"If there has been a misrepresentation or false warranty, made with actual intent to deceive or which materially affects either the risk or hazard assumed by the Company, made by the insured or in his behalf in the negotiation for this policy, or breach of condition of such policy, and if said misrepresentation or false warranty or breach of condition is stated in the policy or endorsement or rider attached thereto, or in written application for this policy, then this policy shall be null and void and of no benefit, provided, however, that the Company, during the lesser of the first year of the policy or the first term of the policy, rescinds the policy and declares this policy void. If the policy has been in effect more than the lesser of one year or the first policy term, then the Company shall not rescind this policy. Notwithstanding any other provision in this policy, this policy shall provide no coverage or benefit to any person who makes a fraudulent statement or omission or engages in fraudulent conduct with respect to any accident or loss for which coverage or a benefit is sought under this policy or any renewal of this policy."

Further, the conditions section of the insurance policy contained a paragraph entitled "Declarations," which provided:

"By acceptance of this policy, the insured named in item 1 [Baker] of the Declarations agrees that the statements contained in the Application, a copy of which is attached to and forms part of this policy, have been made by him or on his behalf and that said statements and the statements of the Declarations and any subsequent Application accepted by the Company are offered as an inducement to the Company to issue or continue this policy and that the same are his agreements and representations, and that this policy is issued and continued in reliance upon the truth of such statements and representations and that this policy embodies all agreements existing between himself and the Company or any of its agents relating to this insurance." (Emphasis added.)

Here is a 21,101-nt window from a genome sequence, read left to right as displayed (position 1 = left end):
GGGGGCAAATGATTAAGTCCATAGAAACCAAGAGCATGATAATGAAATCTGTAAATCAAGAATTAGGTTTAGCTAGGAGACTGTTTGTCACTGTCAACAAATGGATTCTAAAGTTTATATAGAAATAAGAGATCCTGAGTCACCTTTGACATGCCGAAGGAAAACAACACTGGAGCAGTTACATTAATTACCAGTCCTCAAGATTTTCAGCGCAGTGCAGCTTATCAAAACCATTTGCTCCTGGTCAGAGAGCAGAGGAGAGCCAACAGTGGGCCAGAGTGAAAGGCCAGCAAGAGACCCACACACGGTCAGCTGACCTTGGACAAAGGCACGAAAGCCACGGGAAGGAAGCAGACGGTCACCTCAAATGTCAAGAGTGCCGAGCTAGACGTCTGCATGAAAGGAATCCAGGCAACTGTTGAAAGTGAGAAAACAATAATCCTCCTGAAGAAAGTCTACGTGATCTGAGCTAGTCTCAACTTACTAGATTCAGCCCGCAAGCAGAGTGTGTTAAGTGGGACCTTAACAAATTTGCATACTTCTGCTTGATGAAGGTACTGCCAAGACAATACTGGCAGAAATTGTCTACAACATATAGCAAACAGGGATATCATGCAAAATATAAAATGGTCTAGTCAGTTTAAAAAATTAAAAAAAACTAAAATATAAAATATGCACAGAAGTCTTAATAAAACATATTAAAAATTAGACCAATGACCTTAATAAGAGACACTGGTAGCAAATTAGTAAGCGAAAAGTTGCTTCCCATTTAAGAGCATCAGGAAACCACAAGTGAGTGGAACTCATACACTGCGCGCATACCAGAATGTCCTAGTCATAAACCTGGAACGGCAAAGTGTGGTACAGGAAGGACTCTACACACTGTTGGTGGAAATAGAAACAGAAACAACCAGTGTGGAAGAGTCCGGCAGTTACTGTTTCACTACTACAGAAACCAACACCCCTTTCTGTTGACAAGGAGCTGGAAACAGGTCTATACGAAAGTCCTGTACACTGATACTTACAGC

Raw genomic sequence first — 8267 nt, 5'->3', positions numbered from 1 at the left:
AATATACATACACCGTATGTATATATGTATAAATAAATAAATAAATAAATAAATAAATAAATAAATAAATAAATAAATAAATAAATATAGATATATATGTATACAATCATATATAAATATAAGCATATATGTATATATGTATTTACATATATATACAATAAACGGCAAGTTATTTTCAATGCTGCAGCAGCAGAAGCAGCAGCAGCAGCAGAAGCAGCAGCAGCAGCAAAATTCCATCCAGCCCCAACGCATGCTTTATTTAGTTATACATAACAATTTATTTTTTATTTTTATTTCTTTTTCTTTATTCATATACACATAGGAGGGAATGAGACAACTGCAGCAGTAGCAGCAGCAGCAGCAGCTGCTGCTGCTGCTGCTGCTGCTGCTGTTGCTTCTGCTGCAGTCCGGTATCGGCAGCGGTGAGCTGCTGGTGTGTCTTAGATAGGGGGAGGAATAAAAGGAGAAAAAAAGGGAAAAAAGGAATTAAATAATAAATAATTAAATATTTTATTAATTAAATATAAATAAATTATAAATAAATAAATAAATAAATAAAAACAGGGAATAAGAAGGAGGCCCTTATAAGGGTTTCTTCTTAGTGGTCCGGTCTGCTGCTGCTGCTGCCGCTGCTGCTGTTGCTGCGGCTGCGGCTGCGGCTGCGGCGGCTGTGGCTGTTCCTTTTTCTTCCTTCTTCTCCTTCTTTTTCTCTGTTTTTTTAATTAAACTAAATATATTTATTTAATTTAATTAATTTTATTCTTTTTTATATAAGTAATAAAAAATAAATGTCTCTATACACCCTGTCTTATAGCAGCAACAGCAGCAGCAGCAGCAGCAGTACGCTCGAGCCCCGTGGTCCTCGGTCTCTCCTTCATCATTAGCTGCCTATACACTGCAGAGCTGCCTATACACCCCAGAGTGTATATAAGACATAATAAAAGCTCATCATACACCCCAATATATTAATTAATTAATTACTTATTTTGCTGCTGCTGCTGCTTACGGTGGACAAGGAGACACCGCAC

On May 4, 2003, the UAIC policy was amended to change the

covered vehicle to a 1993 Ford Thunderbird. An amended declarations page was issued providing that "this declaration page with 'policy provisions' and all other applicable endorsements complete your policy." Two drivers were listed, Baker and John. Baker was listed as the principle driver and John was listed as "excluded."

On May 14, 2003, Baker's son, Devin Webb, received his learner's driving permit. On June 10, 2003, Devin was driving Baker's insured vehicle with her permission and was involved in a car accident with a light pole. The accident resulted in property damage, but no bodily injuries. On June 17, 2003, Baker called UAIC to report the accident. Baker and Devin agreed to provide recorded statements to UAIC.

In her recorded statement, Baker informed UAIC that her son was driving the insured vehicle with her permission when he was involved in the accident. Baker said that her son had lived with her at 9004 S. Ada Street in Chicago, Illinois, for 7 1/2 years. Baker said that, since "April 4, 2003," *fn1 Devin operated her vehicle two times per week. Devin did not have a driver's license; Devin had a "blue slip." When asked why Devin was not disclosed to "the agent," Baker replied that Devin is "not an operator" but that she thought she "mentioned him."

In his recorded statement, Devin reported living with Baker, having a "blue slip," and driving Baker's car "every other day" since April 9, 2003. Devin said he usually drove with his mother as a passenger because of his "blue slip"; however, when the accident occurred, Devin was driving alone.

UAIC informed Baker that Devin was a "DNOP," or a driver not on the policy, and there was a "coverage issue" that needed to be resolved. It is uncontested that Baker ...